- Leadership for Analytics Teams
- Managing Executive Expectations
- Ensuring Engagement with Business Professionals
- Selecting Winning Projects
- Operationalizing Analytics – How to Move from Projects to Production
- Managing the New Analytical Ecosystem
- The Future of Analytics – What Will We See Next?
From the Publisher
Analytics expert John K. Thompson
Building Analytics Teams
Learn to create an operationally effective advanced analytics team in a corporate environment
Select & undertake projects that have a high probability of success and deliver improved top and bottom-line results
Avoid organizational and technological pitfalls of moving from a defined project to a production environment
What are the key takeaways from your book?
Building Analytics Teams is focused on the practical challenges faced by people who are building and managing high performance analytics teams and the staff members who make up those teams.
Readers will gain a detailed understanding of how they can build, manage and grow a high-performance analytics team, and can refer to the book over time to understand what path to take in situations that may seem complex and confusing.
The key points are:
The relationship of the analytics leader with their peers and executives of the company is critically important to the success of the analytics team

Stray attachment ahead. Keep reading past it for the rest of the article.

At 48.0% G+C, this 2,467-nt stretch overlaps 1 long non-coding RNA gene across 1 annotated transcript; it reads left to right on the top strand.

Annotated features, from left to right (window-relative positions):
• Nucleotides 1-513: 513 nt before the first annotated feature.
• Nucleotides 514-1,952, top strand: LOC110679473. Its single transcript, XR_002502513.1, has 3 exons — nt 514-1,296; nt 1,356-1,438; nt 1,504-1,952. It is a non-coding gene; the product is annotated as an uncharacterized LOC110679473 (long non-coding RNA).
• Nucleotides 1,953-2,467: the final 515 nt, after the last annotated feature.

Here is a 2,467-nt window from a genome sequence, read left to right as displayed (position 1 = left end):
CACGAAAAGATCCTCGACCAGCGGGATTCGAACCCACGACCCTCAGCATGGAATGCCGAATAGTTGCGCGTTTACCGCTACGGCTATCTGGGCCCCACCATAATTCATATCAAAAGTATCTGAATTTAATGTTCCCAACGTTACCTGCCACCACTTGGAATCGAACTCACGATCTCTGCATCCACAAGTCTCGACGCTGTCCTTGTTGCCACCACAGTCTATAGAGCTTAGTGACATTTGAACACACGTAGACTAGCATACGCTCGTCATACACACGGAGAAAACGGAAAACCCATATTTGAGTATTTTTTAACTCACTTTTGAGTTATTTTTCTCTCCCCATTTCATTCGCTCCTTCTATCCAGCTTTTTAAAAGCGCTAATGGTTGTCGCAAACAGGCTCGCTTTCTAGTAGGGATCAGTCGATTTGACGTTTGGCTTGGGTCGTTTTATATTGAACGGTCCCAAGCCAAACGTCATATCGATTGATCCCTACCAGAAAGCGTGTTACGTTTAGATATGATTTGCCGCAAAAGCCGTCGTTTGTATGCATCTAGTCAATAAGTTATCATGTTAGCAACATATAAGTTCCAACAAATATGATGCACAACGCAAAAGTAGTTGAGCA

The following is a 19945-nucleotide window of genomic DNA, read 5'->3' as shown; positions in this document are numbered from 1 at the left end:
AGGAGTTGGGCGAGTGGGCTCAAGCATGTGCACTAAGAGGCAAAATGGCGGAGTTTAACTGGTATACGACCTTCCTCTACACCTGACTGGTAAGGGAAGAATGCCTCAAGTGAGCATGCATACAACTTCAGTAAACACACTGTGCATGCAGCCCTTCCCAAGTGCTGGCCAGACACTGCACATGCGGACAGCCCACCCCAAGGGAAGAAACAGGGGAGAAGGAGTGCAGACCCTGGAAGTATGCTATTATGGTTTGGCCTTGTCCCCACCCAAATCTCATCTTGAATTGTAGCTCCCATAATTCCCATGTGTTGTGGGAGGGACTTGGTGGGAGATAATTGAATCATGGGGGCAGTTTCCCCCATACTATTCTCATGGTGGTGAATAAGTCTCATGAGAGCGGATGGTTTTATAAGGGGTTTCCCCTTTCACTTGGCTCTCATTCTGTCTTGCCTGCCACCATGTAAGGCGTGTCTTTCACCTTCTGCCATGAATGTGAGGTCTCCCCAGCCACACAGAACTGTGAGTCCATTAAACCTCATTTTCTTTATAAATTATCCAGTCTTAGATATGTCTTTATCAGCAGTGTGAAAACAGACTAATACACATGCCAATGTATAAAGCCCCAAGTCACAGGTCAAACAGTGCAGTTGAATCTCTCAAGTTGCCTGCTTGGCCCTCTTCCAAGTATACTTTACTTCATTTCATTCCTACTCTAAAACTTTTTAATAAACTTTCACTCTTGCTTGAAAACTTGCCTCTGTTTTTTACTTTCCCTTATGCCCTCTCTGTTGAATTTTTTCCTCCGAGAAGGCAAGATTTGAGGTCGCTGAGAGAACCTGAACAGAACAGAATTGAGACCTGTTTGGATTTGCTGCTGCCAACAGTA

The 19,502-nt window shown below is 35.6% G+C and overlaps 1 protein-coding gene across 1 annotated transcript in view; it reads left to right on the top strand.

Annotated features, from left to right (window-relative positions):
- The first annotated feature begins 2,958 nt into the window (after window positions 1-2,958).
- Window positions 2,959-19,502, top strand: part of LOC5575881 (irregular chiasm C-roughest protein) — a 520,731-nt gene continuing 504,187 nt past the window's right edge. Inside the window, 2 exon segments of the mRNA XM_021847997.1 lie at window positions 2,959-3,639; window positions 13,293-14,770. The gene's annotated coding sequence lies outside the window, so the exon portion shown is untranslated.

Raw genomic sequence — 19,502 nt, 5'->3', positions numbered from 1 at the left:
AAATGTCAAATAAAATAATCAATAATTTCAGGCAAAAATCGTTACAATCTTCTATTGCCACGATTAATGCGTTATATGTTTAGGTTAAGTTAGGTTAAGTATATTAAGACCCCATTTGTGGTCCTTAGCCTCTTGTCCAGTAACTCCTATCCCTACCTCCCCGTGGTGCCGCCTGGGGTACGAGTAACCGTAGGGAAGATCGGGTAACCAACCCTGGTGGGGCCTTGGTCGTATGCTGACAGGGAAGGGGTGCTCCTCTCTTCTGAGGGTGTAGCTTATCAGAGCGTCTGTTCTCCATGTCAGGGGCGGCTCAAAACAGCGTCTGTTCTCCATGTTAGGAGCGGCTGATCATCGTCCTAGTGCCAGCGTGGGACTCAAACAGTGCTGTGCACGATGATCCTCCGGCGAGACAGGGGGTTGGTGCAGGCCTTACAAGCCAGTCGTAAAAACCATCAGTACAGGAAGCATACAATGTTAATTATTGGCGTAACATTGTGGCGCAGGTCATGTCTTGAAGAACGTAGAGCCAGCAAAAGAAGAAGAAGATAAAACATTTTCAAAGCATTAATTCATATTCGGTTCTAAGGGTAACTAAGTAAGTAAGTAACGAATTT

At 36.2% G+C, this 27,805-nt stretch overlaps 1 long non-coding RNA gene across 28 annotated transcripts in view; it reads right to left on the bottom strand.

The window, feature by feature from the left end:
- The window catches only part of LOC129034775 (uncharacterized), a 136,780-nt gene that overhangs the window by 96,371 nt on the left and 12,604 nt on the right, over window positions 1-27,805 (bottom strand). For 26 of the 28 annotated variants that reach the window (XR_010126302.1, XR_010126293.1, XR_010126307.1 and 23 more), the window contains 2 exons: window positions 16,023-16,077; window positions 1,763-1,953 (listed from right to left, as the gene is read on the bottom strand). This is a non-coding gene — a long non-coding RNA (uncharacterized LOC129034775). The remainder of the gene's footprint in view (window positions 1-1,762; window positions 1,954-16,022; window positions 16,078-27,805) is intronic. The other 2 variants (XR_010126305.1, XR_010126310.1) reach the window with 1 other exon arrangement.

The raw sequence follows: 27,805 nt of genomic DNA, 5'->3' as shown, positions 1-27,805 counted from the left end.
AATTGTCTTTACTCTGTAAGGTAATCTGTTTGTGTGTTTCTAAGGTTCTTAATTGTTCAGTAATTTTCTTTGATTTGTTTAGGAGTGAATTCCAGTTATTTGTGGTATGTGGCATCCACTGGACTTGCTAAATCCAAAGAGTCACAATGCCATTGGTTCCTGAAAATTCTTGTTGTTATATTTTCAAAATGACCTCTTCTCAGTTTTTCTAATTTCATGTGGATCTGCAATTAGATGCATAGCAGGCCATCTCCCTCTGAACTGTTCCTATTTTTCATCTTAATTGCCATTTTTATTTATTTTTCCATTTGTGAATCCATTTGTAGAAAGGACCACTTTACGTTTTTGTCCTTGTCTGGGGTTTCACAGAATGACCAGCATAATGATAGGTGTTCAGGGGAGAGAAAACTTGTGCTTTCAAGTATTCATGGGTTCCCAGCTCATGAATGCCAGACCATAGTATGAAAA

Providing challenging and valuable work in the form of a personal project portfolio of work for a data scientist can and needs to be done to ensure productivity, job satisfaction, and value delivery
Analytics teams are different than any other team in the organization
What are the fundamental concepts of building and managing a high-performing analytics team?
It is critically important to remember that data scientists are creative and intelligent people. They cannot be managed well in a command and control environment.
Data scientists need a tailored portfolio of projects that they own and manage to have a sense of autonomy. If they have a portfolio of projects and can manage their time and effort, the productivity of the team will be much higher than what is typically seen in teams managed in a traditional manner. It is very important to realize that most analytics project fail at the point of where analytical models are to be implemented in production systems.
My book examines the process of building and managing a team from a holistic view. The book considers the organization framework, the required processes, the people, the projects, the problems, and pitfalls. The content of the book guides the reader through how to navigate these challenges and provides illustrations and examples of how to be successful.
Table of Contents
Overview of Successful & High Performing Analytics Teams
Building, Managing & Growing an Analytics team
Leadership for an Analytics Team
Selecting Winning Projects
Ensuring Engagement with Business Professionals
Operationalizing Analytics: How to move from projects to production
Managing the New Analytical Ecosystem
Future of Analytics Teams: what will we see in the next 50 years?